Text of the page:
A Literatus Looking into the Distance (Southern Song period (1127-1279 AD)) by UnknownSong Art Museum
In Chinese culture, the pine tree is commonly used as a symbolism of gentlemen, representing virtues of self-discipline and fortitude. With the emergence of secluded philosophy in Han and Wei Dynasties (ca. early third century), it was a new life aesthetics for literati to live amidst pine trees, drinking, reading, sharing, or just enjoying the peace. This painting takes this kind of ideal life as its theme.
This is a typical court painting from Southern Song Dynasty (1127－1276), similar to the style of Ma Yuan, one of the best-known masters at that time. However, the creator of this painting remains anonymous. It mainly depicts an old pine tree, a noble literatus dressed in white, with a maid standing aside. The brushstrokes of pine trees and stones are tough yet elegant. And the pavilion was painted with a ruler, which was a common painting technique in Song period.
Fishing at the River (Late Yuan Dynasty) by UnknownSong Art Museum
This painting explicitly shows the taste for literati painting. We can tell from the style that it was possibly finished in the late Yuan dynasty or the early Ming dynasty (ca. late 13 century to 14 century), for the composition of a river with banks was quintessential in Yuan dynasty. Theoretically, it is called level distance (“pingyuan”).
As shown in the painting, mountains stretch out like a belt, in a smoky and drizzly atmosphere, streams flowing between and forests surrounding.
Two comely pine trees stand nearby, accompanied by locust trees and cypress, to illustrate a sense of order.
You can see a small boat at the right corner, in order to make the whole picture balanced. There is also a fisherman sitting in the boat. Although the painter only uses a few of brushstrokes, the character is fairly vivid.
Hermit in Mountain (Ming Dynasty (1368-1644 AD)) by Zhou ChenSong Art Museum
This fan leaf is painted with ink on gilded paper, by Zhou Chen, a professional painter in Ming Dynasty(1368－1644). His brushwork of landscape paintings are skillful and precise, with steep mountains and rough stones, while human figures in his works are eccentric and totally different from each other.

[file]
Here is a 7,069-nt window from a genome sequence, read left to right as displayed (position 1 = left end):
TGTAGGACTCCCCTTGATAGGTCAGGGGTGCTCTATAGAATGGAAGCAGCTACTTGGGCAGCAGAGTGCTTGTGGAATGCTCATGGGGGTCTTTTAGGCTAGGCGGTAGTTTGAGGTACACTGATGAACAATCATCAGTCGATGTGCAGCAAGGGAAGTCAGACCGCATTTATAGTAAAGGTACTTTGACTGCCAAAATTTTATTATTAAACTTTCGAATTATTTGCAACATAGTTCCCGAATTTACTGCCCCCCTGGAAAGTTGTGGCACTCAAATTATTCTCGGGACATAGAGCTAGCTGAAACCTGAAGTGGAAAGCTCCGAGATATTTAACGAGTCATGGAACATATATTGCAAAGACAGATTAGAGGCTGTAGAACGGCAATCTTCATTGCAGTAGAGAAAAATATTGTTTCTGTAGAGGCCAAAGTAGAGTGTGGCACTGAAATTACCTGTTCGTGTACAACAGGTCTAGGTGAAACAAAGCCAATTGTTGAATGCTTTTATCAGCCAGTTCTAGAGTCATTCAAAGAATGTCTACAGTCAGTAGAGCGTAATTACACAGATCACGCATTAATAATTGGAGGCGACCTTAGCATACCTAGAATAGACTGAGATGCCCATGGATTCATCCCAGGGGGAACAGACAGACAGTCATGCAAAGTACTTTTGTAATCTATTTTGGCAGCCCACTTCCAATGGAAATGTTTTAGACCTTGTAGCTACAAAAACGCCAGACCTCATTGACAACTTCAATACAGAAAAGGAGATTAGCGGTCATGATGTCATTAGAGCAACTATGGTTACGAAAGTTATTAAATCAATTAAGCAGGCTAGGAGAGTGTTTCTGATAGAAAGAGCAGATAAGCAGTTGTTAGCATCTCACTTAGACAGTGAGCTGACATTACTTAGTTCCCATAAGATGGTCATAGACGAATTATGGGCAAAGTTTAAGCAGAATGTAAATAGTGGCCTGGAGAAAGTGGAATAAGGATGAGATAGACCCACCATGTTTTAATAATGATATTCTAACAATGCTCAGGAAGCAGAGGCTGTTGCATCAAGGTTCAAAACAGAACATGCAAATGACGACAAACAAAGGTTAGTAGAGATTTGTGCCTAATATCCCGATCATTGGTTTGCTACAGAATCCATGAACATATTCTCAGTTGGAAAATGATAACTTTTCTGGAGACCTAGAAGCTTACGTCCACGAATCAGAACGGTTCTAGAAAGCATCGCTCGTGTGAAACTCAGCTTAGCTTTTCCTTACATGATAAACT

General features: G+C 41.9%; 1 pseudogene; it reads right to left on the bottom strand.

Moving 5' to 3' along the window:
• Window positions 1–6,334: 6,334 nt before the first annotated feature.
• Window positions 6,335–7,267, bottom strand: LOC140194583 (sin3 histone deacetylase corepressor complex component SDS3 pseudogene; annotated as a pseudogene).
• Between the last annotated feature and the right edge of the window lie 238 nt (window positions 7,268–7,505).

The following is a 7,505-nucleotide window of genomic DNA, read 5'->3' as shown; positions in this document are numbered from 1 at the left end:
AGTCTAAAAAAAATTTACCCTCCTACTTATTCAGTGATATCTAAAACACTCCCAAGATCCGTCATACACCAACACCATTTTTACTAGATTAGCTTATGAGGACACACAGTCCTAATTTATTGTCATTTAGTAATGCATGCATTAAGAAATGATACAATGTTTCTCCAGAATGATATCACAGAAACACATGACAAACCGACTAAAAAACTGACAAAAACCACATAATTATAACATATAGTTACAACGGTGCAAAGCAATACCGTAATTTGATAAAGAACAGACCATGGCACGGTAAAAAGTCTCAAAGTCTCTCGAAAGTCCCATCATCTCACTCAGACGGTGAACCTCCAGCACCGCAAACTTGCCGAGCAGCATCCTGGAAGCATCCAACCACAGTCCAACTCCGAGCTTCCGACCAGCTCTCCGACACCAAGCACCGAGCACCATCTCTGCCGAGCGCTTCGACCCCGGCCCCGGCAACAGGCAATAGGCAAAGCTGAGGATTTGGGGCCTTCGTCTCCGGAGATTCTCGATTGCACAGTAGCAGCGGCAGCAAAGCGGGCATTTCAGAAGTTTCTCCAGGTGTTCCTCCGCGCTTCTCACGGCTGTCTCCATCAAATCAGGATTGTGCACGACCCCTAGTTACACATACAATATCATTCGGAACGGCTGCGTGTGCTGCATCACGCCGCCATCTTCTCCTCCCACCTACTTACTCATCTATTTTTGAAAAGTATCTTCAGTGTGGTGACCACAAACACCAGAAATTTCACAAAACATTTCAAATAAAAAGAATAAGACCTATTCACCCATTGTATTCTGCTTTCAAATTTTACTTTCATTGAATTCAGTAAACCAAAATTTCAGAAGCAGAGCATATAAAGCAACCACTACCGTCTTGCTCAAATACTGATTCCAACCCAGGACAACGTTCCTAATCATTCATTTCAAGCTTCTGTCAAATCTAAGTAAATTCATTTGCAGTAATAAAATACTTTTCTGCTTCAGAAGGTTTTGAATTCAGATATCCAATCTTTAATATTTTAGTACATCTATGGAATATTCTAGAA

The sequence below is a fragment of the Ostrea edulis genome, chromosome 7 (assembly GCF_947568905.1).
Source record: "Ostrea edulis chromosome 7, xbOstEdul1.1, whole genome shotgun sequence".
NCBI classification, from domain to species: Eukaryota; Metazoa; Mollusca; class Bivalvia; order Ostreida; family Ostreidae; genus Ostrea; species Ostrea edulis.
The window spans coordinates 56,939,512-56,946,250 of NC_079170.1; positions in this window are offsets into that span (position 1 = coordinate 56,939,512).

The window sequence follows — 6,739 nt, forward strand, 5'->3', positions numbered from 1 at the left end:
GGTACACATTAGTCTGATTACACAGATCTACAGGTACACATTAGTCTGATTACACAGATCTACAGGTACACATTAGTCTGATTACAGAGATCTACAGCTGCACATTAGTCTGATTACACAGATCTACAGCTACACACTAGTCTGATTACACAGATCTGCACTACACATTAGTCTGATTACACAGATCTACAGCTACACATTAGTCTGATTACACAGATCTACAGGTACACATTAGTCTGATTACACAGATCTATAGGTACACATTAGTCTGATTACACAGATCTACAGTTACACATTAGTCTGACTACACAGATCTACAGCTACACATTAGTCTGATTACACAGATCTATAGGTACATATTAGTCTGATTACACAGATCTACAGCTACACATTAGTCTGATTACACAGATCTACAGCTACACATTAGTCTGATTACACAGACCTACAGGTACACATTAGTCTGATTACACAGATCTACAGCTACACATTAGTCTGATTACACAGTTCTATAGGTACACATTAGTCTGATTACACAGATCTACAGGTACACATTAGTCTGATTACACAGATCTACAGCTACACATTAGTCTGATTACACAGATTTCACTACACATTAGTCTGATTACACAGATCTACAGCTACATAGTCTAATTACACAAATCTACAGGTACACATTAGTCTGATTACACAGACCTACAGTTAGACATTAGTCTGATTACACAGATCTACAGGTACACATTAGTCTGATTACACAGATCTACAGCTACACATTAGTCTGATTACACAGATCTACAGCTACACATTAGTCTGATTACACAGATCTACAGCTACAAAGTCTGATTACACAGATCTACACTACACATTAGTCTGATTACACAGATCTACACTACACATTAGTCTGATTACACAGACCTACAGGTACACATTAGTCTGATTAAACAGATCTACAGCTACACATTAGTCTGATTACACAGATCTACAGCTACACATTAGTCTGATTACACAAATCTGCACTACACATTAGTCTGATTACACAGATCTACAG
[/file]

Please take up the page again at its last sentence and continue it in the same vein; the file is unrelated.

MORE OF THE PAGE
It delineates the joyful life in the mountains: miles of pine trees, vines ariot everywhere and bushes surrounding. As you can see, this work is painted in an impressional way, with great amount of details, so it is certainly worth a careful appreciation.
In the cottage under a group of tall pine trees, a literatus is appreciating the mountain view.
On the right side, a boat floats on the slow-moving river, and the men pointing toward the cottage should be visitors.
Landscape in the Style of Ancient Masters (Ming Dynasty (1368-1644 AD)) by Lan YingSong Art Museum
This archaistic landscape scroll is painted in the style of Dong Yuan and Ju Ran, masters in Five Dynasty (907-960 AD). The painter Lan Ying, who was active during the Ming Dynasty, specialized in flowers and birds, plums and bamboos, and is particularly known for landscape paintings.
According to the modern connoisseur Xu Bangda's postscript at the left corner, this work should be a fine piece finished during Lan's middle age.
Lan's brushstroke is vigorous and robust, but not vulgar at all. And imageries of cottage and boat appear again.
Flowering Pines (Late Ming Dynasty and Early Qing Dynasty (1597-1658)) by Xiang ShengmoSong Art Museum
The painter Xiang Shengmo was active in the late Ming and early Qing dynasty. His grandfather Xiang Yuanbian was a famous painter and collector in the late Ming dynasty, so Xiang started to learn about calligraphy and painting at an early age. He was good at both landscapes, portraits, and flowers and birds. His paintings always present a bright and clear view, filled with a sense of literati style, while his calligraphic works are decent and prudent, thus outstandingly vigorous.
Xiang was so expert in painting trees, especially pine trees, that his pine tree became an archetype in Chinese art history. Reading this scroll, you’ll find it filled with light green.
As for the blooming pine, the symbolism originated from the Taoist philosophy in Wei and Jin dynasties (ca. the 3rd to 5th century), implying longevity. Xiang uses thin brushes to delineate two pine trees in the late winter, lush and bloomy, with mountain stones around, covered by grass and lichen.
This is a particularly classic work that sings the praise of pine trees, as well as combines poetry together with painting. According to his postscripts, we can tell that Xiang once wrote three poems to express his happiness about the pine tree blooming. He also transcribed four poems that depict the color, the sound, the smell and the taste of pine flowers.
Pine Tree from Album of the Four Friends with Calligraphy and Painting (Qing Dynasty (1636-1912 AD)) by Qianlong EmperorSong Art Museum
Emperor Qianlong (1711－1799), the longest-reigning emperor in the history of China, was also fascinated about collecting artworks and antiques from past dynasties, as well as painting and writing poems himself.
This painting is selected from an album with four leaves, depicting plants that Chinese literati loved most -- pine trees, bamboos, plums and orchids. The album is considered to be finished by the Emperor in the 22nd year of his reign.